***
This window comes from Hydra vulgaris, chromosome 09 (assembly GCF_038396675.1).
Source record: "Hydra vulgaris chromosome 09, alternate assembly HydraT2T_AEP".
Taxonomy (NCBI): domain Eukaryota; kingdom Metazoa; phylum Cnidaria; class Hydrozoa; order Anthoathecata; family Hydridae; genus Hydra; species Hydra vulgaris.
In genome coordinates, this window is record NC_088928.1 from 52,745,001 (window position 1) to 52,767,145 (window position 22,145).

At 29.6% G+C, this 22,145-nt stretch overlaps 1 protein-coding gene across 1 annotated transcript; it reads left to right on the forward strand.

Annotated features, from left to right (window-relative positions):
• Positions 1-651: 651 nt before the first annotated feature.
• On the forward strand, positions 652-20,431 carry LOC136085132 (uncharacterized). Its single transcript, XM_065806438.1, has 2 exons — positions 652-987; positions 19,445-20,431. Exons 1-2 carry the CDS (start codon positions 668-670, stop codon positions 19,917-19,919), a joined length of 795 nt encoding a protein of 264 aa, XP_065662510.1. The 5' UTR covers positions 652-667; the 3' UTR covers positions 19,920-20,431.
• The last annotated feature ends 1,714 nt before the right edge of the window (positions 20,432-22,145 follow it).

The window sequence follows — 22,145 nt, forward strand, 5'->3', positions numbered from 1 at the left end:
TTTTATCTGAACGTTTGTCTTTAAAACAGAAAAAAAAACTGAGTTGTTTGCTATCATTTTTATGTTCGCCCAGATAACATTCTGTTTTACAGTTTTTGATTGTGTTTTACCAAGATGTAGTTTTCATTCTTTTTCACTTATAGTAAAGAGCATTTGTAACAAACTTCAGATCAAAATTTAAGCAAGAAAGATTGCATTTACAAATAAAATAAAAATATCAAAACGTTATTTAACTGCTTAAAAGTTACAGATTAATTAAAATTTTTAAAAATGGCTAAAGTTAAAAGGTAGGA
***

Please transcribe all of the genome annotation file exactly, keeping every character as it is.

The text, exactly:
This window comes from Hydra vulgaris, chromosome 09 (assembly GCF_038396675.1).
Source record: "Hydra vulgaris chromosome 09, alternate assembly HydraT2T_AEP".
Taxonomy (NCBI): domain Eukaryota; kingdom Metazoa; phylum Cnidaria; class Hydrozoa; order Anthoathecata; family Hydridae; genus Hydra; species Hydra vulgaris.
In genome coordinates, this window is record NC_088928.1 from 52,745,001 (window position 1) to 52,767,145 (window position 22,145).

At 29.6% G+C, this 22,145-nt stretch overlaps 1 protein-coding gene across 1 annotated transcript; it reads left to right on the forward strand.

Annotated features, from left to right (window-relative positions):
• Positions 1-651: 651 nt before the first annotated feature.
• On the forward strand, positions 652-20,431 carry LOC136085132 (uncharacterized). Its single transcript, XM_065806438.1, has 2 exons — positions 652-987; positions 19,445-20,431. Exons 1-2 carry the CDS (start codon positions 668-670, stop codon positions 19,917-19,919), a joined length of 795 nt encoding a protein of 264 aa, XP_065662510.1. The 5' UTR covers positions 652-667; the 3' UTR covers positions 19,920-20,431.
• The last annotated feature ends 1,714 nt before the right edge of the window (positions 20,432-22,145 follow it).

The window sequence follows — 22,145 nt, forward strand, 5'->3', positions numbered from 1 at the left end:
TTTTATCTGAACGTTTGTCTTTAAAACAGAAAAAAAAACTGAGTTGTTTGCTATCATTTTTATGTTCGCCCAGATAACATTCTGTTTTACAGTTTTTGATTGTGTTTTACCAAGATGTAGTTTTCATTCTTTTTCACTTATAGTAAAGAGCATTTGTAACAAACTTCAGATCAAAATTTAAGCAAGAAAGATTGCATTTACAAATAAAATAAAAATATCAAAACGTTATTTAACTGCTTAAAAGTTACAGATTAATTAAAATTTTTAAAAATGGCTAAAGTTAAAAGGTAGGA